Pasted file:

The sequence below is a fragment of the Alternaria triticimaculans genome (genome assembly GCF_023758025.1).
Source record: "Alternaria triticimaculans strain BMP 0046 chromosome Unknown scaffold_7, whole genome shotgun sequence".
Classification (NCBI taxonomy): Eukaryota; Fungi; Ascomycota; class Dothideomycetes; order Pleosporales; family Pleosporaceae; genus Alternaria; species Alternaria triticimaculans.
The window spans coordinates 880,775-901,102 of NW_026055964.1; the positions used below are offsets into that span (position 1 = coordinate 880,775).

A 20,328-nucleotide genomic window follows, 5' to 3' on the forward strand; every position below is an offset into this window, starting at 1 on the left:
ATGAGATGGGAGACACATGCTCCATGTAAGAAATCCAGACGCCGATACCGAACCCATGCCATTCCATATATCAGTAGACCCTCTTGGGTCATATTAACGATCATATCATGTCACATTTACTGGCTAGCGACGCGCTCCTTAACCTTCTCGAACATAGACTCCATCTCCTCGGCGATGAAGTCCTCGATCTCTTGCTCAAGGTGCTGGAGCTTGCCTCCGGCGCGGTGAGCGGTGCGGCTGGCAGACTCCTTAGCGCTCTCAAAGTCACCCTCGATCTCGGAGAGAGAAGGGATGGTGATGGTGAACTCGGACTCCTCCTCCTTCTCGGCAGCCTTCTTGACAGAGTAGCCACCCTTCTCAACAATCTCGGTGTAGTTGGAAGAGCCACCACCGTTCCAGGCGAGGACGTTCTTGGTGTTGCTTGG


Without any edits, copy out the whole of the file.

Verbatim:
The sequence below is a fragment of the Alternaria triticimaculans genome (genome assembly GCF_023758025.1).
Source record: "Alternaria triticimaculans strain BMP 0046 chromosome Unknown scaffold_7, whole genome shotgun sequence".
Classification (NCBI taxonomy): Eukaryota; Fungi; Ascomycota; class Dothideomycetes; order Pleosporales; family Pleosporaceae; genus Alternaria; species Alternaria triticimaculans.
The window spans coordinates 880,775-901,102 of NW_026055964.1; the positions used below are offsets into that span (position 1 = coordinate 880,775).

A 20,328-nucleotide genomic window follows, 5' to 3' on the forward strand; every position below is an offset into this window, starting at 1 on the left:
ATGAGATGGGAGACACATGCTCCATGTAAGAAATCCAGACGCCGATACCGAACCCATGCCATTCCATATATCAGTAGACCCTCTTGGGTCATATTAACGATCATATCATGTCACATTTACTGGCTAGCGACGCGCTCCTTAACCTTCTCGAACATAGACTCCATCTCCTCGGCGATGAAGTCCTCGATCTCTTGCTCAAGGTGCTGGAGCTTGCCTCCGGCGCGGTGAGCGGTGCGGCTGGCAGACTCCTTAGCGCTCTCAAAGTCACCCTCGATCTCGGAGAGAGAAGGGATGGTGATGGTGAACTCGGACTCCTCCTCCTTCTCGGCAGCCTTCTTGACAGAGTAGCCACCCTTCTCAACAATCTCGGTGTAGTTGGAAGAGCCACCACCGTTCCAGGCGAGGACGTTCTTGGTGTTGCTTGG